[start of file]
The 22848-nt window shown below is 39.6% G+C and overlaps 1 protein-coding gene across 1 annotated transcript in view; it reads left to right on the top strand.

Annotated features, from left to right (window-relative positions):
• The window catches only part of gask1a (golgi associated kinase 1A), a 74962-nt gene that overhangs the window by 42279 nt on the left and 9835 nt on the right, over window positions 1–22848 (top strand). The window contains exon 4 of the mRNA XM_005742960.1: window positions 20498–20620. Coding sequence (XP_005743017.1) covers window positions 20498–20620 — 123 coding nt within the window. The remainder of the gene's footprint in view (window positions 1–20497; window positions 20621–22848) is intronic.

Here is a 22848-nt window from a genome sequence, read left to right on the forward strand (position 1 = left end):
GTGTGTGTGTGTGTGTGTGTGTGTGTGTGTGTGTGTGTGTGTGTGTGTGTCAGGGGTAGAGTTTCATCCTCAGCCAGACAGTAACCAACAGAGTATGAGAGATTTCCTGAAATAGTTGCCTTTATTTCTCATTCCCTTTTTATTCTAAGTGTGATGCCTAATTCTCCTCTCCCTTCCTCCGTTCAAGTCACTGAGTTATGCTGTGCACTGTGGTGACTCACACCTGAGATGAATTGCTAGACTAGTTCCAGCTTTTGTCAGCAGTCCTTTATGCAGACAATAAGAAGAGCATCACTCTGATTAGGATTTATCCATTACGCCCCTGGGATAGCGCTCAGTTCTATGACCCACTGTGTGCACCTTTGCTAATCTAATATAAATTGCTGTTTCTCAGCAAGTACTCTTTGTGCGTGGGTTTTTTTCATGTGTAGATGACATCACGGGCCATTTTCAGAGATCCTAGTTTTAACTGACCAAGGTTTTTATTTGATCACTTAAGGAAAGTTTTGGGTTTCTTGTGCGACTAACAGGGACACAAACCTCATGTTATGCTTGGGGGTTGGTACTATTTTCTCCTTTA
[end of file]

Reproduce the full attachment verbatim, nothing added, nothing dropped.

The 22848-nt window shown below is 39.6% G+C and overlaps 1 protein-coding gene across 1 annotated transcript in view; it reads left to right on the top strand.

Annotated features, from left to right (window-relative positions):
• The window catches only part of gask1a (golgi associated kinase 1A), a 74962-nt gene that overhangs the window by 42279 nt on the left and 9835 nt on the right, over window positions 1–22848 (top strand). The window contains exon 4 of the mRNA XM_005742960.1: window positions 20498–20620. Coding sequence (XP_005743017.1) covers window positions 20498–20620 — 123 coding nt within the window. The remainder of the gene's footprint in view (window positions 1–20497; window positions 20621–22848) is intronic.

Here is a 22848-nt window from a genome sequence, read left to right on the forward strand (position 1 = left end):
GTGTGTGTGTGTGTGTGTGTGTGTGTGTGTGTGTGTGTGTGTGTGTGTGTCAGGGGTAGAGTTTCATCCTCAGCCAGACAGTAACCAACAGAGTATGAGAGATTTCCTGAAATAGTTGCCTTTATTTCTCATTCCCTTTTTATTCTAAGTGTGATGCCTAATTCTCCTCTCCCTTCCTCCGTTCAAGTCACTGAGTTATGCTGTGCACTGTGGTGACTCACACCTGAGATGAATTGCTAGACTAGTTCCAGCTTTTGTCAGCAGTCCTTTATGCAGACAATAAGAAGAGCATCACTCTGATTAGGATTTATCCATTACGCCCCTGGGATAGCGCTCAGTTCTATGACCCACTGTGTGCACCTTTGCTAATCTAATATAAATTGCTGTTTCTCAGCAAGTACTCTTTGTGCGTGGGTTTTTTTCATGTGTAGATGACATCACGGGCCATTTTCAGAGATCCTAGTTTTAACTGACCAAGGTTTTTATTTGATCACTTAAGGAAAGTTTTGGGTTTCTTGTGCGACTAACAGGGACACAAACCTCATGTTATGCTTGGGGGTTGGTACTATTTTCTCCTTTA